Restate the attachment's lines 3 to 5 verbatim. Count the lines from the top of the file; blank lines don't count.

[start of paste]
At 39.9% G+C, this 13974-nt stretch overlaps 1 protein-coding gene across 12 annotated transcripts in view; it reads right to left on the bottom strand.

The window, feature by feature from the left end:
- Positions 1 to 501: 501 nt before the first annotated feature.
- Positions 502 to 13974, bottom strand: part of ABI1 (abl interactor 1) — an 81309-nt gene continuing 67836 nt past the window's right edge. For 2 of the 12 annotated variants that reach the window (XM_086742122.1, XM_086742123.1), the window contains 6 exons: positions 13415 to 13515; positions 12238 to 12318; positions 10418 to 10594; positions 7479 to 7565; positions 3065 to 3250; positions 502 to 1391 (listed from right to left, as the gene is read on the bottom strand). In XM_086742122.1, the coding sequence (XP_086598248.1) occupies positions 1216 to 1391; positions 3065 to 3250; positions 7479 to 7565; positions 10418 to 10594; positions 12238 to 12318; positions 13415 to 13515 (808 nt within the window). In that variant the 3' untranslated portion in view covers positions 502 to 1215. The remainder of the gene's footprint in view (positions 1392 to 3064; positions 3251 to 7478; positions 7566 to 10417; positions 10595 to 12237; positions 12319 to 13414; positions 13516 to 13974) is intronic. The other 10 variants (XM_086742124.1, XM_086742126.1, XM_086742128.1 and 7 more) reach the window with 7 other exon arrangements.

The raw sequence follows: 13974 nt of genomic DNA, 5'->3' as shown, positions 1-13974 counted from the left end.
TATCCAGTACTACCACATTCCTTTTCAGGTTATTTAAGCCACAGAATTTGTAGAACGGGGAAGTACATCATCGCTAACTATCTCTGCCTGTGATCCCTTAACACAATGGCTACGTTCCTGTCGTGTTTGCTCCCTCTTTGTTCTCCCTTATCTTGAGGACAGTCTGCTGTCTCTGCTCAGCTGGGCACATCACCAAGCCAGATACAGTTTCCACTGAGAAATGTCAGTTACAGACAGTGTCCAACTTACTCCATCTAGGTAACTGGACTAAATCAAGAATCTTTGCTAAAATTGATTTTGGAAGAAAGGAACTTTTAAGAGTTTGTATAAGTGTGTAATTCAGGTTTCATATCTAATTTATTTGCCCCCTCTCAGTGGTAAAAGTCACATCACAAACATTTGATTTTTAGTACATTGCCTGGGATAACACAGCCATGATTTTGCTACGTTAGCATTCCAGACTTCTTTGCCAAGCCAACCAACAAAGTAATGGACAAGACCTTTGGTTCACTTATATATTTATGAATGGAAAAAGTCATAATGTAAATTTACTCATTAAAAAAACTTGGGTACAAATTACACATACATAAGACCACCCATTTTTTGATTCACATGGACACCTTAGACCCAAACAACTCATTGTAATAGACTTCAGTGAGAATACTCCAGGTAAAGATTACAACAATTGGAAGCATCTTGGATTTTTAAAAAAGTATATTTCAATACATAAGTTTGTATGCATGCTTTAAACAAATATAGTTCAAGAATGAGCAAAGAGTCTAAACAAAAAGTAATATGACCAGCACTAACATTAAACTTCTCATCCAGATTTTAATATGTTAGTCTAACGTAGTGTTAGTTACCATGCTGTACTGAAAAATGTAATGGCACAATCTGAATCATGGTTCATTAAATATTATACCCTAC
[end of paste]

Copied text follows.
- Positions 1 to 501: 501 nt before the first annotated feature.
- Positions 502 to 13974, bottom strand: part of ABI1 (abl interactor 1) — an 81309-nt gene continuing 67836 nt past the window's right edge. For 2 of the 12 annotated variants that reach the window (XM_086742122.1, XM_086742123.1), the window contains 6 exons: positions 13415 to 13515; positions 12238 to 12318; positions 10418 to 10594; positions 7479 to 7565; positions 3065 to 3250; positions 502 to 1391 (listed from right to left, as the gene is read on the bottom strand). In XM_086742122.1, the coding sequence (XP_086598248.1) occupies positions 1216 to 1391; positions 3065 to 3250; positions 7479 to 7565; positions 10418 to 10594; positions 12238 to 12318; positions 13415 to 13515 (808 nt within the window). In that variant the 3' untranslated portion in view covers positions 502 to 1215. The remainder of the gene's footprint in view (positions 1392 to 3064; positions 3251 to 7478; positions 7566 to 10417; positions 10595 to 12237; positions 12319 to 13414; positions 13516 to 13974) is intronic. The other 10 variants (XM_086742124.1, XM_086742126.1, XM_086742128.1 and 7 more) reach the window with 7 other exon arrangements.

The raw sequence follows: 13974 nt of genomic DNA, 5'->3' as shown, positions 1-13974 counted from the left end.